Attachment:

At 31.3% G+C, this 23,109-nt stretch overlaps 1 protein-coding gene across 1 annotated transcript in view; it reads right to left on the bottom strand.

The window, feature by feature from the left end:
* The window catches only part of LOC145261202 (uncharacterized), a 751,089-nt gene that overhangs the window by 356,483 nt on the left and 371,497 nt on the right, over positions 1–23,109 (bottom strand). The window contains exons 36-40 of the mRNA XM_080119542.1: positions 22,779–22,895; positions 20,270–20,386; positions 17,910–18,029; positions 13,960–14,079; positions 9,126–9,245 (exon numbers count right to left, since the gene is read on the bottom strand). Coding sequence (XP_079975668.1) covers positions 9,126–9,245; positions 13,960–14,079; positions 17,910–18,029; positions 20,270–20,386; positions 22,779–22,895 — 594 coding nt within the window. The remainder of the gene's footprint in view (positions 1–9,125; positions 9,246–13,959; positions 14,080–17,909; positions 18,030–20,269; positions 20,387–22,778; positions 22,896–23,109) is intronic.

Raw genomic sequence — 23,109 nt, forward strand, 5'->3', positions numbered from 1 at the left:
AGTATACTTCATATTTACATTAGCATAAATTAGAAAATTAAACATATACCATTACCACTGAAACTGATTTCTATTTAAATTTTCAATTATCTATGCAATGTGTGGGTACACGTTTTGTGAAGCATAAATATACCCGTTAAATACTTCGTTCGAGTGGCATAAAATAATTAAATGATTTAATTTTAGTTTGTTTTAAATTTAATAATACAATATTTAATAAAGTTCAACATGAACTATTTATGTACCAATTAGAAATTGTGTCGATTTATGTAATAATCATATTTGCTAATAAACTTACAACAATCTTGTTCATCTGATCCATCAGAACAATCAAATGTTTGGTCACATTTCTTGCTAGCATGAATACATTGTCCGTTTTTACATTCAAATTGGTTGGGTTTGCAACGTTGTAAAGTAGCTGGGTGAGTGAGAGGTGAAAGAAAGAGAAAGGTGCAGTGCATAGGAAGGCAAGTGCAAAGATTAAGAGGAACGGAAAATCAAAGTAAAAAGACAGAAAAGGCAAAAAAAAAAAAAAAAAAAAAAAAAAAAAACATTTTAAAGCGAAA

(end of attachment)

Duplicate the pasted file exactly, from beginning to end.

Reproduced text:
At 31.3% G+C, this 23,109-nt stretch overlaps 1 protein-coding gene across 1 annotated transcript in view; it reads right to left on the bottom strand.

The window, feature by feature from the left end:
* The window catches only part of LOC145261202 (uncharacterized), a 751,089-nt gene that overhangs the window by 356,483 nt on the left and 371,497 nt on the right, over positions 1–23,109 (bottom strand). The window contains exons 36-40 of the mRNA XM_080119542.1: positions 22,779–22,895; positions 20,270–20,386; positions 17,910–18,029; positions 13,960–14,079; positions 9,126–9,245 (exon numbers count right to left, since the gene is read on the bottom strand). Coding sequence (XP_079975668.1) covers positions 9,126–9,245; positions 13,960–14,079; positions 17,910–18,029; positions 20,270–20,386; positions 22,779–22,895 — 594 coding nt within the window. The remainder of the gene's footprint in view (positions 1–9,125; positions 9,246–13,959; positions 14,080–17,909; positions 18,030–20,269; positions 20,387–22,778; positions 22,896–23,109) is intronic.

Raw genomic sequence — 23,109 nt, forward strand, 5'->3', positions numbered from 1 at the left:
AGTATACTTCATATTTACATTAGCATAAATTAGAAAATTAAACATATACCATTACCACTGAAACTGATTTCTATTTAAATTTTCAATTATCTATGCAATGTGTGGGTACACGTTTTGTGAAGCATAAATATACCCGTTAAATACTTCGTTCGAGTGGCATAAAATAATTAAATGATTTAATTTTAGTTTGTTTTAAATTTAATAATACAATATTTAATAAAGTTCAACATGAACTATTTATGTACCAATTAGAAATTGTGTCGATTTATGTAATAATCATATTTGCTAATAAACTTACAACAATCTTGTTCATCTGATCCATCAGAACAATCAAATGTTTGGTCACATTTCTTGCTAGCATGAATACATTGTCCGTTTTTACATTCAAATTGGTTGGGTTTGCAACGTTGTAAAGTAGCTGGGTGAGTGAGAGGTGAAAGAAAGAGAAAGGTGCAGTGCATAGGAAGGCAAGTGCAAAGATTAAGAGGAACGGAAAATCAAAGTAAAAAGACAGAAAAGGCAAAAAAAAAAAAAAAAAAAAAAAAAAAAAACATTTTAAAGCGAAA